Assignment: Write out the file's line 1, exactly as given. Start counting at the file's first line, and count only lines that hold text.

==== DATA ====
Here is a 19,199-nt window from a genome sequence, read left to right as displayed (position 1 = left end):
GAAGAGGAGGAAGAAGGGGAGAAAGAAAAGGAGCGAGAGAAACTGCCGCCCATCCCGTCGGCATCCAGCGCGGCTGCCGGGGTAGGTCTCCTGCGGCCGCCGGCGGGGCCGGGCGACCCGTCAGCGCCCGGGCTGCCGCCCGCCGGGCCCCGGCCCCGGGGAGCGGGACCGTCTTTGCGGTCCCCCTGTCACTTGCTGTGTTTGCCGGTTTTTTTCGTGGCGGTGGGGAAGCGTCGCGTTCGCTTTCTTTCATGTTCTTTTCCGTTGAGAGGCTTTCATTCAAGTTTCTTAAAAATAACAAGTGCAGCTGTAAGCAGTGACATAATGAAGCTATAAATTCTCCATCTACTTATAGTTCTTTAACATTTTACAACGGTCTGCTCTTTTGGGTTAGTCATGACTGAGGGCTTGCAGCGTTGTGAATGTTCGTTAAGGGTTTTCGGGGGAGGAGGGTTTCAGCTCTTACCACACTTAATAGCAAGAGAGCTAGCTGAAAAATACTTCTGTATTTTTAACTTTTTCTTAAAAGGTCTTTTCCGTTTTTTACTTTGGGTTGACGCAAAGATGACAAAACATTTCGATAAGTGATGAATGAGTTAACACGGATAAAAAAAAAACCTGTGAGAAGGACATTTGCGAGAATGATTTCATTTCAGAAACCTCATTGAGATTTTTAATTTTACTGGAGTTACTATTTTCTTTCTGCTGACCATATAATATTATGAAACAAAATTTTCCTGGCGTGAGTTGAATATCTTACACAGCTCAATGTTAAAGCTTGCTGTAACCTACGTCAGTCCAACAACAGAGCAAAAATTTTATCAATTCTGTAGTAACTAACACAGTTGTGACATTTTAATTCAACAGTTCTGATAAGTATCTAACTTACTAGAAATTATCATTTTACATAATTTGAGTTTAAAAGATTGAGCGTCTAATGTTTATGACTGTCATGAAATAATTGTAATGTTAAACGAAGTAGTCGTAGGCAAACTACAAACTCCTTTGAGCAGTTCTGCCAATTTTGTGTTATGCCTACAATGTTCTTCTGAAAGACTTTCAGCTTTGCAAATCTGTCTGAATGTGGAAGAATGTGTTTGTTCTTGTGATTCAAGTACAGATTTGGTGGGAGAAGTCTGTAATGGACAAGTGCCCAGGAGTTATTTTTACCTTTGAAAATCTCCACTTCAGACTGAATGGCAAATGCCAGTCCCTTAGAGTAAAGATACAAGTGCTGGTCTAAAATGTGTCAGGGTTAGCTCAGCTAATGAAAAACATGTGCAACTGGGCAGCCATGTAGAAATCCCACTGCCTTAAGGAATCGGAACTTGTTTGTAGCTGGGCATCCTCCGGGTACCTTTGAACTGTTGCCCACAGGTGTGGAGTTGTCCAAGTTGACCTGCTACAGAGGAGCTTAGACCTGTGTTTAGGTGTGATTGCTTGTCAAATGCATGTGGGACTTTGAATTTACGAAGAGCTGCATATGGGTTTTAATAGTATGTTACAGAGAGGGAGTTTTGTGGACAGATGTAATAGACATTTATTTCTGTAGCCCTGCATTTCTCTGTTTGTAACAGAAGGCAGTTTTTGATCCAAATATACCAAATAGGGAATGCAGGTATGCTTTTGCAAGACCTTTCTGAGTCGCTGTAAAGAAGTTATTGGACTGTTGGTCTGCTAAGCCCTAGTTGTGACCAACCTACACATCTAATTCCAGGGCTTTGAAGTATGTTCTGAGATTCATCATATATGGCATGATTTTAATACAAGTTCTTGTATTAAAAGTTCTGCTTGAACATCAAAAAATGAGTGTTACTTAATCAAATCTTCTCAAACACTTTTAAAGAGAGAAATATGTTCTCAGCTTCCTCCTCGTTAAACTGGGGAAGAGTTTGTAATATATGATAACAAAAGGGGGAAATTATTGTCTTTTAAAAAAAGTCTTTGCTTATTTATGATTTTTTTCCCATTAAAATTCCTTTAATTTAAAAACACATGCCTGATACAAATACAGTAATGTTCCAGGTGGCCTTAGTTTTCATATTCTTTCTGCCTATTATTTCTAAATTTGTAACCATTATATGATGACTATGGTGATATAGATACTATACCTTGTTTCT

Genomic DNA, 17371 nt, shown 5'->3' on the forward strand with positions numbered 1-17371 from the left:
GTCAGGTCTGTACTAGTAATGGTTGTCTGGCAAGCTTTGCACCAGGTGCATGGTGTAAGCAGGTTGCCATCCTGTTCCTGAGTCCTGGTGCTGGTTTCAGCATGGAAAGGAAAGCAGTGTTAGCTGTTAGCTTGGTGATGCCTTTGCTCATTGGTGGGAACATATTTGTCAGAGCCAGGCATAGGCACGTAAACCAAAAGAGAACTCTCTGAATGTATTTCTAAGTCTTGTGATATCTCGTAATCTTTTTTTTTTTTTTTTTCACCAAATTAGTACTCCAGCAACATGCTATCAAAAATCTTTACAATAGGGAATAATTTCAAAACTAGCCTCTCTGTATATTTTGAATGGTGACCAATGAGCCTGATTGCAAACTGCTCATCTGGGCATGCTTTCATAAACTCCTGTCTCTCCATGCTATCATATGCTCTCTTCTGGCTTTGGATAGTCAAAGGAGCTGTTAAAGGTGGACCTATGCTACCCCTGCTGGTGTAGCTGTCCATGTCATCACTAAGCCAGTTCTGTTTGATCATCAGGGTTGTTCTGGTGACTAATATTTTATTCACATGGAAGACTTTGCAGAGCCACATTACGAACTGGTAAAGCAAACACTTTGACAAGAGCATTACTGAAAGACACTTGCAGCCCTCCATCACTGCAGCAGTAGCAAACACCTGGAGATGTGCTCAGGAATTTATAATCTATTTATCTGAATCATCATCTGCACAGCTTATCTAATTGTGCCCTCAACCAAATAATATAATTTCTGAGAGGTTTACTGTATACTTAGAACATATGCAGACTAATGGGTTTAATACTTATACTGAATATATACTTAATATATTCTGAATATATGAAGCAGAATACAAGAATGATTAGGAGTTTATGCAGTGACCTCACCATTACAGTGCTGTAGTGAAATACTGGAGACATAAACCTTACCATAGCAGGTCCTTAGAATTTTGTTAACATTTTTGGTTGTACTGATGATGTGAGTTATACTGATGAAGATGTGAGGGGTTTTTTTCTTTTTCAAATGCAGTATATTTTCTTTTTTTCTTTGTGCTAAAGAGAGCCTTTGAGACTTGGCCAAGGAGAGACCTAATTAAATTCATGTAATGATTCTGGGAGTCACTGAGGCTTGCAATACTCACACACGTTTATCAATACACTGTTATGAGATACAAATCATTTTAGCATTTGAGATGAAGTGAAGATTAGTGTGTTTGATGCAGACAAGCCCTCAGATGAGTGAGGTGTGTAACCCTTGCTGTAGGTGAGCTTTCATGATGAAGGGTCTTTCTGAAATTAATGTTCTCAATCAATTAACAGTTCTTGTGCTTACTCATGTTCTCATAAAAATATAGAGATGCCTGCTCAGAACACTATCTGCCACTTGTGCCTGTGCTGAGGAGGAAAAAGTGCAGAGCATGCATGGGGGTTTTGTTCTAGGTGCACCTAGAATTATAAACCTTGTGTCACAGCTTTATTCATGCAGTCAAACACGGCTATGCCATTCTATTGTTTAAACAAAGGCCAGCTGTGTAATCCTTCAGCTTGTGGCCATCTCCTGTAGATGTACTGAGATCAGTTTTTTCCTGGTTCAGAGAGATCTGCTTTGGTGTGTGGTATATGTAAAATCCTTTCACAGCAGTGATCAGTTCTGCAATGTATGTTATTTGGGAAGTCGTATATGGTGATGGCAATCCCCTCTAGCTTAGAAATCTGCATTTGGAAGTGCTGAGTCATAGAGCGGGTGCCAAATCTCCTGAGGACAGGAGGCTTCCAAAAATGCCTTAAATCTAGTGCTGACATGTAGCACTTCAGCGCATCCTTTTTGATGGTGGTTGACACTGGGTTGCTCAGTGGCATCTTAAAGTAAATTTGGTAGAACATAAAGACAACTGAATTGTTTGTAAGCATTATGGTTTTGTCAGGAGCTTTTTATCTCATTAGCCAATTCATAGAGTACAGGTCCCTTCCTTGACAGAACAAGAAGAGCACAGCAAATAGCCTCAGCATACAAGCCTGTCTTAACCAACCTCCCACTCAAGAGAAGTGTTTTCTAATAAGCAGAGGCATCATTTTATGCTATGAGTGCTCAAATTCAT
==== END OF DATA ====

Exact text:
Here is a 19,199-nt window from a genome sequence, read left to right as displayed (position 1 = left end):